Folk meets academia
Cover Story: (16) Girl From The North Country. Altan or Bob Dylan - a close-run thing

Dipping into the past: Cara Dillon, Spencer the Rover and the Rotherham factor

February 2021 update: in my quest to bring past delights to the attention of Salut! Live's expanding audience, even truer now than when this item appeared in 2017, I invite you to listen to Cara Dillon's version of a song I have known from my earliest days of attending folk clubs.
This site is big on recycling. Before that appearance in 2017, this item had been seen as an entry in a Song of the Day Revisited series.
What follows is the essentially unaltered text of the very first posting, dating from 2011. What, you may wonder, has this to do with Rotherham? Read on ...

OS4u78vAPhoto supplied by Cara Dillon's team - see also how Salut! Live covered a wonderful Covid-age concert in Frome, Somerset:  Cara and Sam - a ghostly lockdown treat 

Cara Dillon, a compelling Ulster singer, married into a family I am pleased to call friends, though it is years since I last saw any of its members.

With Sam Lakeman, her husband and father of their twins, Cara has produced some outstanding music.  None, for me, better than this splendid interpretation of a rather hackneyed staple of English folk clubs of a certain generation, albeit one I have always enjoyed.

The clip is a live version, but I can not improve on my description in a review, published here in Dec 2008, of the album from which it was taken:

No sooner had I voted in the BBC Folk Awards for Bellowhead's Fakenham Fair as my traditional track of the year, and Eliza Carthy's Mr Magnifico in the contemporary category, than along comes something that knocks spots off both of them.

I am talking about Spencer the Rover, which appears on Cara Dillon's outstanding new album, Hill of Thieves, on her own Charcoal label.

It helps that I have always been immensely fond of the song. But I do now expect, not necessarily here but at chattier sites, to see the odd sneer that it is not suited to girlish vocals, that such songs are the preserve of big Ted Finger-Inear at the Old Snotpickers Folksong Club somewhere in South Yorkshire.

Just as some said Cara wasn't suited to the classic Tommy Sands song of the Troubles, There Were Roses, when the truth of her own origins - close to Greysteel, scene of one of the most horrendous of tit-for-tat massacres - made her the next most suitable singer after the song's author.

In any case, Cara's voice has never sounded better. There is a huskier feel than I had previously noticed, an almost mischievous dimension. No, not mischievous; perhaps I mean sultry or sensual.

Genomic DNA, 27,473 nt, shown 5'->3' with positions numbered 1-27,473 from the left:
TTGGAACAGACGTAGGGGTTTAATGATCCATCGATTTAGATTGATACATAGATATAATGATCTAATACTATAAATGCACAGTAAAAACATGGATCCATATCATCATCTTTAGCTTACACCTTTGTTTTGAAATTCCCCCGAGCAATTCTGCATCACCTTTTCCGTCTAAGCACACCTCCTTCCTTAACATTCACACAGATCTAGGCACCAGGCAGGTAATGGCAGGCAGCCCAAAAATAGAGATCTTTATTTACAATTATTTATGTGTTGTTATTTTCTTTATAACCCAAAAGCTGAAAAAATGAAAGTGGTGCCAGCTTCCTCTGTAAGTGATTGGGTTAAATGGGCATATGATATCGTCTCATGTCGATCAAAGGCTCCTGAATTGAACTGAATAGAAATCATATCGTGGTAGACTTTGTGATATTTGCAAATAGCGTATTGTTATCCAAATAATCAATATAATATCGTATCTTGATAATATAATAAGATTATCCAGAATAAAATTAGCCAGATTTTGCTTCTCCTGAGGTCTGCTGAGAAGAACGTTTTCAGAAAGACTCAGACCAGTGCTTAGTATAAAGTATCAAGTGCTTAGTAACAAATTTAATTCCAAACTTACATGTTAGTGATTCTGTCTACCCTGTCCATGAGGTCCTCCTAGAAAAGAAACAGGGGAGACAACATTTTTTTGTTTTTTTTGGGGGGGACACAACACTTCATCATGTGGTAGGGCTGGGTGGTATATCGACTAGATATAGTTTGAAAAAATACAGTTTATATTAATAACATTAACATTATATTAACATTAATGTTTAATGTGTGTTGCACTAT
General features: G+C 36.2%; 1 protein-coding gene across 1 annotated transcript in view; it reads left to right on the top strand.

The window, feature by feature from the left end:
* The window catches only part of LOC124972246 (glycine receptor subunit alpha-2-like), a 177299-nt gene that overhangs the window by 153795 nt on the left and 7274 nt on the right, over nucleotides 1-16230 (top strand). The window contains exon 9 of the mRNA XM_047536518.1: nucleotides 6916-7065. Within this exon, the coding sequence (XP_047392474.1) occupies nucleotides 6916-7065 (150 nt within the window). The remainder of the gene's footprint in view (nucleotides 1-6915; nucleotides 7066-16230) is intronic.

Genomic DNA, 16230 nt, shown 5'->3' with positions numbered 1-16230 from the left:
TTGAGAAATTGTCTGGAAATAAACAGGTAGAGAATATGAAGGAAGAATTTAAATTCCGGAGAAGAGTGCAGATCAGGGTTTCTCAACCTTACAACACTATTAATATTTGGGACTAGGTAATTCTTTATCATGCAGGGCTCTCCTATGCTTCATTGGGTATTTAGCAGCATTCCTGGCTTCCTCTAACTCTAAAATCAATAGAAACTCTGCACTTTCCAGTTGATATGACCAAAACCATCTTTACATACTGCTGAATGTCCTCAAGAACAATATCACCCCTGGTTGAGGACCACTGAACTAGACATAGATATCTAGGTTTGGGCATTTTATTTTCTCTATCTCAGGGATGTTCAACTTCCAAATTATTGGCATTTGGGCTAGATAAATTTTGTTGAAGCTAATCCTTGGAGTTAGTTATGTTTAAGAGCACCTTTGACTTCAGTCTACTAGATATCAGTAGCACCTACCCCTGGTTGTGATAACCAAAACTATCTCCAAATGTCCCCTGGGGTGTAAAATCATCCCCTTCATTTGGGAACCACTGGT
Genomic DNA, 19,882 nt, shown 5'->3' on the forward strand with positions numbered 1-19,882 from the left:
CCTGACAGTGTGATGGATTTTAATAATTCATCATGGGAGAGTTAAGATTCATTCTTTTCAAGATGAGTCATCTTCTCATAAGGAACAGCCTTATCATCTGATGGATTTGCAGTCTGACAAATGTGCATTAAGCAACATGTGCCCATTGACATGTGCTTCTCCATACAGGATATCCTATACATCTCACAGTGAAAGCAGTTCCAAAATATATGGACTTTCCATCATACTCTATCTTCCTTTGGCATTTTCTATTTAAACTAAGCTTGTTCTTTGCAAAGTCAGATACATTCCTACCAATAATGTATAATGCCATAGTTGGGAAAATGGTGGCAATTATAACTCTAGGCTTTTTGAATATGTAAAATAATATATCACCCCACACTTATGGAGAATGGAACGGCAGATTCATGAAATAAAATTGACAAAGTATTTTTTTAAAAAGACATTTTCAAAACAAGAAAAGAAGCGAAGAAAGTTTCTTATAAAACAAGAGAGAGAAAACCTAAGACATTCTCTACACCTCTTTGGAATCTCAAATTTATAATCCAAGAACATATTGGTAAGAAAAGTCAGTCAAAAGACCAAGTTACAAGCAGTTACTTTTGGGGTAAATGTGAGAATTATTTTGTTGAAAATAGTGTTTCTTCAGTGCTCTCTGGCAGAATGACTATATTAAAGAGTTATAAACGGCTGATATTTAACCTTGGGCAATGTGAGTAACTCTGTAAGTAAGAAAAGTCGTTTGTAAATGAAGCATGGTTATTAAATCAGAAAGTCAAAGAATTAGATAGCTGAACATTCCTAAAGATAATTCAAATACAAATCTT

I even like the bizarre way she pronounces Rotherham - as Rother Ham, with great emphasis on the third syllable.

The track also harnesses the might of the Lakeman family into which Cara married.

Sam produces, and adds sublime piano, and the vocal interplay between Cara and her superstar brother-in-law Seth is magical. What a shame the third Lakeman brother, Sean, present at important moments elsewhere on the album, and even the boys' mum & dad (Geoff and Joy) did not get in on the act, maybe with Sean's other half, Kathryn Roberts, adding more harmony vocals.

Soon afterwards, I had the chance to ask Cara about the song - and that pronunciation of Rotherham.

This is taken from Cara Dillon: the big interview ..

Salut! Live: Congratulations to you Sam (plus Seth, Sean and all others associated with it) on what I believe to be a terrific album. As you may have seen, I have torn up - metaphorically - my votes cast in critics' polls elsewhere and declared Spencer the Rover my folk track of the year. Sublime. What put you in mind of the song, and is it something you're proud of?

Sam and I were asked to do a version of the song back in 2001 for a charity album released in Ireland and we worked out the version with Seth who was on tour with us at the time. It became a firm favourite in our live repertoire but failed to make it to record as it never seemed to fit with the other material selected (until now). I've always loved the story and I think our version breathes a lot of life into a song that has been almost done to death.

Rother Ham! Where did you get that pronunciation?

Being from the North West of Ireland we have a pretty strong accent up here and it's just the way I'd say it. After reading the question I asked my family if they'd say it the same, and they all pronounced it Rother Ham... much to Sam's amusement.



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